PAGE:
Special teams: Can anybody here make a field goal? We all crucified Weis last season for not attempting a 41-yarder to win the game against Navy, but can you really blame him if his best option is Brandon Walker? Aside from two more Walker hooks, leaving him 1-for-7 on the season, the Irish had a bad day in coverage, allowing the first long returns of the year, including a 38-yard runback on a fourth quarter punt which set up Stanford's last score of the day. At his Sunday wrap-up presser, Weis addressed special teams on all fronts:
I was very disappointed in special teams across the board yesterday. I didn't like the kickoff coverage. I didn't like kickoff return. I didn't like the punt coverage. On the punt coverage two things happened. We get a penalty on David on the interference call, then we give up a 38-yard return. On punt return, we didn't get much production. Then we missed a couple field goals on top of it. So I wouldn't exactly give glowing marks on special teams.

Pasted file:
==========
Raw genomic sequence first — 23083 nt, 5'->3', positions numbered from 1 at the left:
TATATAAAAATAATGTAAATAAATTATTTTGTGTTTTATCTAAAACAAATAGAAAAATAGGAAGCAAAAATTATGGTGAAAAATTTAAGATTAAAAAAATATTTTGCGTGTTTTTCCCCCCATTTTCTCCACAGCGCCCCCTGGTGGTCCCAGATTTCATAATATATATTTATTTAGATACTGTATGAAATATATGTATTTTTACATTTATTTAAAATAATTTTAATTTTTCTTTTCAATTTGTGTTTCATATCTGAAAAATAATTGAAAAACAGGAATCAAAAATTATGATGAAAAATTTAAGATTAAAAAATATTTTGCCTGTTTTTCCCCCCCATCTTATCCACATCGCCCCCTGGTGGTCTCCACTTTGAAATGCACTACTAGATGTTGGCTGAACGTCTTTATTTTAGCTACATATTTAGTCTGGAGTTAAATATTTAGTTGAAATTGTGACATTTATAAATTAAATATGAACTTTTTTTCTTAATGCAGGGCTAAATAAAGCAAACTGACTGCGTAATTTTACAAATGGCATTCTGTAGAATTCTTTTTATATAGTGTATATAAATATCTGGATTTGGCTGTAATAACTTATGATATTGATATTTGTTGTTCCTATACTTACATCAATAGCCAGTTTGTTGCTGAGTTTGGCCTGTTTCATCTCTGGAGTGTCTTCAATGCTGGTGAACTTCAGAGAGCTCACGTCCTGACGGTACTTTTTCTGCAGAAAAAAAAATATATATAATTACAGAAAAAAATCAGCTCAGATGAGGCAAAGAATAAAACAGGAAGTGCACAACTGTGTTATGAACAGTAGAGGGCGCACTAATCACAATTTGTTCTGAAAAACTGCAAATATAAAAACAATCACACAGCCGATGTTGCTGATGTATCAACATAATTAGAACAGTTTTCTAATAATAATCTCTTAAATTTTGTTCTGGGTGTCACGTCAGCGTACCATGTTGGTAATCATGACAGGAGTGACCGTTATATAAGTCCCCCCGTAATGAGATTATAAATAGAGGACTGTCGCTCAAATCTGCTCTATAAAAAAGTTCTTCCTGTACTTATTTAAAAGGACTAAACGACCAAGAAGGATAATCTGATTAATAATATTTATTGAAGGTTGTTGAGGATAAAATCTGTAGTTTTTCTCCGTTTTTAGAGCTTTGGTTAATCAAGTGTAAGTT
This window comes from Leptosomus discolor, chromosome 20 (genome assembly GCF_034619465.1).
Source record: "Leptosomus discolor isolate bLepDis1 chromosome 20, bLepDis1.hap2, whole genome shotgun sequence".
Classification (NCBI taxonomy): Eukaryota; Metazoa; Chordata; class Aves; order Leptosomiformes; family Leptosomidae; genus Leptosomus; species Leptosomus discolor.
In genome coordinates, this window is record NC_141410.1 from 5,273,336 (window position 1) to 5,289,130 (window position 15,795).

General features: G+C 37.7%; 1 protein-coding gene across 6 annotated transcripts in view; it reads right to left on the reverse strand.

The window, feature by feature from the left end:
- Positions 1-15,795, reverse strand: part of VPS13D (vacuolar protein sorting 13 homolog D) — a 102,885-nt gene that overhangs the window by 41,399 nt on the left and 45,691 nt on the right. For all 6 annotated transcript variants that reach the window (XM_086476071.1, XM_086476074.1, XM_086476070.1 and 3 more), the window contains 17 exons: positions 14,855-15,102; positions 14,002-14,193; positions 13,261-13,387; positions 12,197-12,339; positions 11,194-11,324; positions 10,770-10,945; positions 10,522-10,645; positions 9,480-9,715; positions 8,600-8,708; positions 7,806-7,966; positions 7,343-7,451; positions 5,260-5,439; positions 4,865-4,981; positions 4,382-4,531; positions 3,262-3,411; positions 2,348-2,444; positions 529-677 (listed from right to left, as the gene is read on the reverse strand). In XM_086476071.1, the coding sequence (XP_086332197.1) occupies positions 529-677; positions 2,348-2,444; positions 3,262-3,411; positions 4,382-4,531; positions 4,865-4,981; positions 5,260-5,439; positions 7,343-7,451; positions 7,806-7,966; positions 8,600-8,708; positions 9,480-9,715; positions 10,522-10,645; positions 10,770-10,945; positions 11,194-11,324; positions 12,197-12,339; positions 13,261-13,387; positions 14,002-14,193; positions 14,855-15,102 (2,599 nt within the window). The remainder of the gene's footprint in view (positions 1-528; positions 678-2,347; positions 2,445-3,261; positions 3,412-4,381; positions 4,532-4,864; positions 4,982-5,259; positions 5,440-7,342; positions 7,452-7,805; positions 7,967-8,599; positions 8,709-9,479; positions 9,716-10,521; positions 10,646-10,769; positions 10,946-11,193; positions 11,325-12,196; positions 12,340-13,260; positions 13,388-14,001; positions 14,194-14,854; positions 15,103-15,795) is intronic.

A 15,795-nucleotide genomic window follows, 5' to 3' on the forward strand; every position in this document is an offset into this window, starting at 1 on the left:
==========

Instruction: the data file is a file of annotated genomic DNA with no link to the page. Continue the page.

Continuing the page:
Tomorrow we'll get going on fixing the special teams. That's where the majority of Monday is.

And will that include a re-opened competition for the placekicker job between Walker and Ryan Burkhart?

I think we definitely have to explore Ryan kicking field goals. We definitely have to explore that because in Brandon's case, it's not obviously a case of being able to kick it high enough or far enough. When you're 1 out of 7 kicking field goals, it just doesn't cut it. You only can hang so long on this. We're fortunate it hasn't cost us more than what it's cost us already.